The Enid News and Eagle, Enid, OK

Militant Moderate

April 29, 2010

The good, bad and ugly

(Continued)

 

The bad in our legislature has to include all those who have in the past in any way contributed to any diminution in our state’s income, and thus its ability to support a full spectrum of vital services to the people.  Those who sponsored or voted for tax cuts, tax breaks, tax credits, or any other giveaways have proven themselves to be bad.  It is not as if there weren’t leaders all around the state telling them that their actions were wrong and unwise.  They were told again and again. 

 

Of course, we are now in a recession, and natural gas tax revenues from the well-head price are down.  But we are still missing almost a billion dollars in tax breaks given by the legislature in the last five years.  Do we even dare to ask why the prices the gas company charges us (just for the product) are twice the market price of gas, and even more above the taxed price? 

 

These legislators are bad because their party ideology got in the way of their good sense.  They sacrificed the good of their state for the favor of those who supported them with money, or who shared the view that government is bad and the only way to reduce its size is to starve it.  And so they did just that.  State government is starving.  These hypocrites then criticize the president while taking his bailout money just to survive.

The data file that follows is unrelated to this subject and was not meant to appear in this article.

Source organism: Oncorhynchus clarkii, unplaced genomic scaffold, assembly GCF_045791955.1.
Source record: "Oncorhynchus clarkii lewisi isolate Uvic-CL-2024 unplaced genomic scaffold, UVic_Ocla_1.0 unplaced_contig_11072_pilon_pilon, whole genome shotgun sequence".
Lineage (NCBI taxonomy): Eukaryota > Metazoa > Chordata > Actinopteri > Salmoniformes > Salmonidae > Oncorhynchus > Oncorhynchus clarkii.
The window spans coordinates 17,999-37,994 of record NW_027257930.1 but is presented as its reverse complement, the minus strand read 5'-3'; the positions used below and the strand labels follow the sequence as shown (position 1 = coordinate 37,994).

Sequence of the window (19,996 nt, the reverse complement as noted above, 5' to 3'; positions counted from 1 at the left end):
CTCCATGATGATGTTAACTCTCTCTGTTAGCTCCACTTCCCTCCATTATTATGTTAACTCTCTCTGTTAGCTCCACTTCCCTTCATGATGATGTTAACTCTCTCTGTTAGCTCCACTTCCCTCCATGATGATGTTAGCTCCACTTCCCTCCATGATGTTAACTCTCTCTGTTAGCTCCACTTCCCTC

These legislators are bad because they allowed their party ideology, and their vain quest for popularity with a reactionary group, to demagnetize their moral compass.  They lost their sense of right and wrong.  They became callous to the plight of their fellow man. 

 

So now we have problems in the health services, aid to the elderly and poor, mental health patients, child abuse services, shelters for abused women, jails and prisons, and all the other eleemosynary services of the state for its people.  And, we are firing teachers and professors, cutting office staffs, letting work (and bodies) stack and operations drag, and cutting educational television, perhaps losing the only decent state public affairs programming. 

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